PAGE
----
I have made the trip from the VI to Lauderdale numerous times, under power and sail. Fastest, most convenient and easiest is to go north of Puerto Rico, DR and Cuba, through the Old Bahama Channel and ride the stream north to your destination. All currents are behind you, as is the wind, until you turn north after the Old Bahama Channel, but the Bahamas make a pretty good breakwater as they are then east of you.
Fuel stops are San Juan (much cheaper food than anywhere in the VI and don't miss the fort!), Samana, DR, (especially if you want to visit one of the most beautiful spots in the Caribbean), Puerto Plata DR and Great Inagua, Bahamas, also a fun stop. We had to stay on the Bahamain side of the Old Bahama Channel to avoid complications w/ Cuban officials, but that may no longer be a problem.
The only danger is Cay Sal bank and with GPS you should have no trouble.
Fuel is also available in Marathon in the Keys, but you should not need it with your range.
Do bring at least a case of primary fuel filters for each engine (or more; you'll use them some day) (and change them frequently!) and a few secondaries as you'll be stirring up a tank that's been in the Caribbean and is how old?
Should be a breeze unless you hit a norther as you go north in the stream, which you should really plan NOT to do.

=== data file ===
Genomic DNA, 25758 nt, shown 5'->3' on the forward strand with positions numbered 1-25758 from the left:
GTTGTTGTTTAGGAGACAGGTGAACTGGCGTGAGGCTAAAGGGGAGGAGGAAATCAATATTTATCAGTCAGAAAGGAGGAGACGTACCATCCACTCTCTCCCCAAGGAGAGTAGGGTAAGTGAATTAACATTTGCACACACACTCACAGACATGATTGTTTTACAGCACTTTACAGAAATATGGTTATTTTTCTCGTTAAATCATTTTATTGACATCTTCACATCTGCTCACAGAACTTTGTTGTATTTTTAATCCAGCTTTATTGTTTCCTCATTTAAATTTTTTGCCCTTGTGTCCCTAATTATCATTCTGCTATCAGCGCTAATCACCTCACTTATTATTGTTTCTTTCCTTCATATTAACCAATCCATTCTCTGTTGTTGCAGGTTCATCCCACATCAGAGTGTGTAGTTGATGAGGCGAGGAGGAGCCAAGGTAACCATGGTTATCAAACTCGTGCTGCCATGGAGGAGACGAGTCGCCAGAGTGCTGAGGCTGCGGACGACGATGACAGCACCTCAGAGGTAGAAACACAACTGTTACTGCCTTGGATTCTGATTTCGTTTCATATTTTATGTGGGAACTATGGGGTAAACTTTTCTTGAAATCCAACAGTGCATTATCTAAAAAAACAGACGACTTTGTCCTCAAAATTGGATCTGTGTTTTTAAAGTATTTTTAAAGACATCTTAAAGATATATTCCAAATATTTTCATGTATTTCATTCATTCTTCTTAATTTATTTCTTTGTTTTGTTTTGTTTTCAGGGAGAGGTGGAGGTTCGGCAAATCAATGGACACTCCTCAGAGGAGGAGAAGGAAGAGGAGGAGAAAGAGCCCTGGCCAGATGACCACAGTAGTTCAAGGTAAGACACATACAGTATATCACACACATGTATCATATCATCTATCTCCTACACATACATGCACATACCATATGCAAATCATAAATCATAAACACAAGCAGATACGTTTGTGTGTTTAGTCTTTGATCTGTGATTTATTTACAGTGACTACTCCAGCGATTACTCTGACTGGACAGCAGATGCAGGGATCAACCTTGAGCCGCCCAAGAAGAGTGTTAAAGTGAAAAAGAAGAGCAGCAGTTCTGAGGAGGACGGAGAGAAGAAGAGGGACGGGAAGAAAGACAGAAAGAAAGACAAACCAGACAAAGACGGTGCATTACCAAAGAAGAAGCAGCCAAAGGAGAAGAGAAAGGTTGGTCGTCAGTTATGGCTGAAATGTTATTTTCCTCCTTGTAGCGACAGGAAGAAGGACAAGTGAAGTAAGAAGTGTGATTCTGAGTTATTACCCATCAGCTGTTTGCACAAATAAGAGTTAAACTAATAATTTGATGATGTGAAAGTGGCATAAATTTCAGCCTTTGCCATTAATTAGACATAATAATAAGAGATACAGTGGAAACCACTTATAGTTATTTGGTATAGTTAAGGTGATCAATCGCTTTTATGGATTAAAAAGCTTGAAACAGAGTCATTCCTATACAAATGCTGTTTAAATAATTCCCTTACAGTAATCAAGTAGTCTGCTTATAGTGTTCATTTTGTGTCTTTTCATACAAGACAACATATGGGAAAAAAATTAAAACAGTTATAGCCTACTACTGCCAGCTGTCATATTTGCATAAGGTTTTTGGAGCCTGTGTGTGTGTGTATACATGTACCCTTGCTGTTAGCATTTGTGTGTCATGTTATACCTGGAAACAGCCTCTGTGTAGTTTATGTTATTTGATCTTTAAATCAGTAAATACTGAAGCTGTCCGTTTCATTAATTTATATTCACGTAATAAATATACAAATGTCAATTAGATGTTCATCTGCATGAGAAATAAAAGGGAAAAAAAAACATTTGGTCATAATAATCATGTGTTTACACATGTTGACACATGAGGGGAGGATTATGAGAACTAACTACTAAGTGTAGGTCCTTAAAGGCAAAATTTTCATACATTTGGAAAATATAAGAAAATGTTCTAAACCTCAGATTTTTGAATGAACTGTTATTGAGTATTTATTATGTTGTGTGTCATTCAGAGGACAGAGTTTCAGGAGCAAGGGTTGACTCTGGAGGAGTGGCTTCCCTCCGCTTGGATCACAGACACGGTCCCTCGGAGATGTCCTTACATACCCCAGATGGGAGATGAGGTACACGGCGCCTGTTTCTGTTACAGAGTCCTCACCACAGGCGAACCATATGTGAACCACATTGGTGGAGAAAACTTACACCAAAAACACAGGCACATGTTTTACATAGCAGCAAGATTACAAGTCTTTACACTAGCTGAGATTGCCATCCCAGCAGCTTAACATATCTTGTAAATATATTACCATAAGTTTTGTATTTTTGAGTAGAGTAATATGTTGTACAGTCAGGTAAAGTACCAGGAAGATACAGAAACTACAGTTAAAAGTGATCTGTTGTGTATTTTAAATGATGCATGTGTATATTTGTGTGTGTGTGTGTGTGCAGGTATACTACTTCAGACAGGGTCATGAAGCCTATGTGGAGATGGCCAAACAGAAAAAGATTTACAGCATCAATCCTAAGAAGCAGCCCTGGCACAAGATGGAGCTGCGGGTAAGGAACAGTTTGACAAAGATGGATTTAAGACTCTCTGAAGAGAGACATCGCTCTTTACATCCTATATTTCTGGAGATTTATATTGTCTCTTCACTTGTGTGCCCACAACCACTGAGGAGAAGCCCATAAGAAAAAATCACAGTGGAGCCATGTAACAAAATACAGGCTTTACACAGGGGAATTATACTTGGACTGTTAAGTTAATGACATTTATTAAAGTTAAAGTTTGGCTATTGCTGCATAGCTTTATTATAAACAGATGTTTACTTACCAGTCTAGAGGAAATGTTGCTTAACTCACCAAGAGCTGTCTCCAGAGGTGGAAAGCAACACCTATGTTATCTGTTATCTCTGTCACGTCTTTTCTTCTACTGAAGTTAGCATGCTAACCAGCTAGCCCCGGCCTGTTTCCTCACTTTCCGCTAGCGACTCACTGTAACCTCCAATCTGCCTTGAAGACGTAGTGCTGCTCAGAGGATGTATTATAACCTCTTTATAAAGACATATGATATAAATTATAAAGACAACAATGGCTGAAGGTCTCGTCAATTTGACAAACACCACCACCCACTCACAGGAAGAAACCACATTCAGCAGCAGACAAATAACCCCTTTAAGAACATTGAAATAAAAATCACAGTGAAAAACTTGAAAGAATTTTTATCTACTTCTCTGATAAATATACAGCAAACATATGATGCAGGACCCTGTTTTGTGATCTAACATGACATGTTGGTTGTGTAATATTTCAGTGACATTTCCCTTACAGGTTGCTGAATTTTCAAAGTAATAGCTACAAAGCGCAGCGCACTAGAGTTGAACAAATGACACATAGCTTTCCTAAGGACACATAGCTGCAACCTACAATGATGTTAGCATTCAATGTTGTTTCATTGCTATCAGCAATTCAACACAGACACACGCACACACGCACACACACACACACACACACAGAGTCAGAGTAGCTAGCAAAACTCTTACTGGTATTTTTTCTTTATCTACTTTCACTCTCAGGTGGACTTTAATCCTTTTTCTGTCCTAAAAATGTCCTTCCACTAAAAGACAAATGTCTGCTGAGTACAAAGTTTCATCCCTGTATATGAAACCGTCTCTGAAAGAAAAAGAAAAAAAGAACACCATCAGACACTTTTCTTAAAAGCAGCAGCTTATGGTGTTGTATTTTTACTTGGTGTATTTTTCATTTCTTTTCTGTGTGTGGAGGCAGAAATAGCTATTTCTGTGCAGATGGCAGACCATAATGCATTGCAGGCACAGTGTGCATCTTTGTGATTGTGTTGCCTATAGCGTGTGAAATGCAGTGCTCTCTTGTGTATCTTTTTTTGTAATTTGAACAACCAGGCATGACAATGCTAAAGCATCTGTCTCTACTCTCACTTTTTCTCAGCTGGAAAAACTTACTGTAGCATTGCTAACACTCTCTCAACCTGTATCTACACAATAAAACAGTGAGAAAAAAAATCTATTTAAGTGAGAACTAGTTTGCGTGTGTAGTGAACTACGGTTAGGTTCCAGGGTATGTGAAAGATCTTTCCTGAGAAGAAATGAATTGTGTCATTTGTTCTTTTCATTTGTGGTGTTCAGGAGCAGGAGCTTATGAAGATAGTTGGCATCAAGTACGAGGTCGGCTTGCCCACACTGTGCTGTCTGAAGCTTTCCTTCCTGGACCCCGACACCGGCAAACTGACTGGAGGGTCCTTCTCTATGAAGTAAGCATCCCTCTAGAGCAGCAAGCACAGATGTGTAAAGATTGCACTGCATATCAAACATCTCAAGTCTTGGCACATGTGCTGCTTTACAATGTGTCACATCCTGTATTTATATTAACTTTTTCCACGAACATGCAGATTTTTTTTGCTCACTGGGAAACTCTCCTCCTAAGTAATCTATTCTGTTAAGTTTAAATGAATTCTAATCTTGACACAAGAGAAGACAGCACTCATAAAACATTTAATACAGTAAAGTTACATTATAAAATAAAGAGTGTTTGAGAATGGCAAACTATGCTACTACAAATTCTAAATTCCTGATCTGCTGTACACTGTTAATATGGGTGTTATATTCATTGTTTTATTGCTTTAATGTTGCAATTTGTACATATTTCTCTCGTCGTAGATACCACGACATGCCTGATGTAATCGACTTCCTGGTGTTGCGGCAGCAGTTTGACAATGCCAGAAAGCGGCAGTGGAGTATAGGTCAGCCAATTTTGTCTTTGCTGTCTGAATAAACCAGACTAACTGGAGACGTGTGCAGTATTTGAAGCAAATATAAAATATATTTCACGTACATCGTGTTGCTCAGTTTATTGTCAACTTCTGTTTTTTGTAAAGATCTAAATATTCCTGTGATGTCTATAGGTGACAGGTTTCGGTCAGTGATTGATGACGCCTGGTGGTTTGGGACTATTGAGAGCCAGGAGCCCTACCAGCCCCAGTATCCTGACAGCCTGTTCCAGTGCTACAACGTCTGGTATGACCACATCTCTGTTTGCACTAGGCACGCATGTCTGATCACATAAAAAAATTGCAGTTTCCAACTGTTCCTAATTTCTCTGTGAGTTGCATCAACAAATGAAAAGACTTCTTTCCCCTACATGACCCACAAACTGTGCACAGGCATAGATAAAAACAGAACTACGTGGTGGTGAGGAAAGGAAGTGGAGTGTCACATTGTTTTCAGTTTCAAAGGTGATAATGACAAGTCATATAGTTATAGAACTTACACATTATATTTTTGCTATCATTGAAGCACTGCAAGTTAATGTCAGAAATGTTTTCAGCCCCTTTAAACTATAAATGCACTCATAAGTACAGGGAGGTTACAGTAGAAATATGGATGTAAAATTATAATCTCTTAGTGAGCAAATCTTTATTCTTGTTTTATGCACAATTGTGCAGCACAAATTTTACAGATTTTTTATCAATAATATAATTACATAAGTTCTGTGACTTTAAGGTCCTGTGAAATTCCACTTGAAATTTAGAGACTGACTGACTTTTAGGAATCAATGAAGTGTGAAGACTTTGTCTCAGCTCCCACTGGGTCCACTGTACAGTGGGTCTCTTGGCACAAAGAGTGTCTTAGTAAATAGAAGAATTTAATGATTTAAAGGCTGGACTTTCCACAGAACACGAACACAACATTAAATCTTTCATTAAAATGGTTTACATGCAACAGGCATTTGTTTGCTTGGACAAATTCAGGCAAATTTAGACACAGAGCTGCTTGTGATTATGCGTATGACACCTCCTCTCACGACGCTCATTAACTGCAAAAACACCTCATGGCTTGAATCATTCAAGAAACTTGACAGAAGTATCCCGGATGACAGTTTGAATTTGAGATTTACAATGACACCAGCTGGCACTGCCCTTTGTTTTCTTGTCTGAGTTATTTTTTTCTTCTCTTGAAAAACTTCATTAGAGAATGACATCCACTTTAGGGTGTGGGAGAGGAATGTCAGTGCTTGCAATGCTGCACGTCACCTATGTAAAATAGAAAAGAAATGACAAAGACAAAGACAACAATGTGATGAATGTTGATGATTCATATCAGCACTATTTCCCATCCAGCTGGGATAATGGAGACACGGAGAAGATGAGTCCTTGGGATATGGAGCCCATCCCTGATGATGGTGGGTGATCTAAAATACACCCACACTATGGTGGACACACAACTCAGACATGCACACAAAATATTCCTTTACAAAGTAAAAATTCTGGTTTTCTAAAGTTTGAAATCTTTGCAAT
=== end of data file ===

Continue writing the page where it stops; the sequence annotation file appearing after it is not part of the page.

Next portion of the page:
I haven't done the entire trip, but most of what Capta says is consistent with all the research I've done on the optional routes. I would add the following --You can do PR
direct to the north coast of DR. We stopped at Ocean World (see Marina
). It's between Puerto Plata (an industrial port) and Luperon (a place many cruisers go to live on social security checks while moss grows on their boats). The marina has customs and immigration people there should you choose to stop. If not, I think it's possible to refuel without officially checking in. Lots of sport fishing boats stop there for fuel, which is generally a good indicator that the fuel is of good quality.
After that, I have no first hand knowledge, but one of the things you need to consider in route selection is that there are few, if any, places to stop in the Old Bahama Channel vs. many if you choose to go up through the Bahamas (where you will need a cruising permit even to fuel up). In a sailboat the OBC is probably a good option, but in a power boat it might be more risky as you have no place to go, but Cuba, if you have a problem with the engines.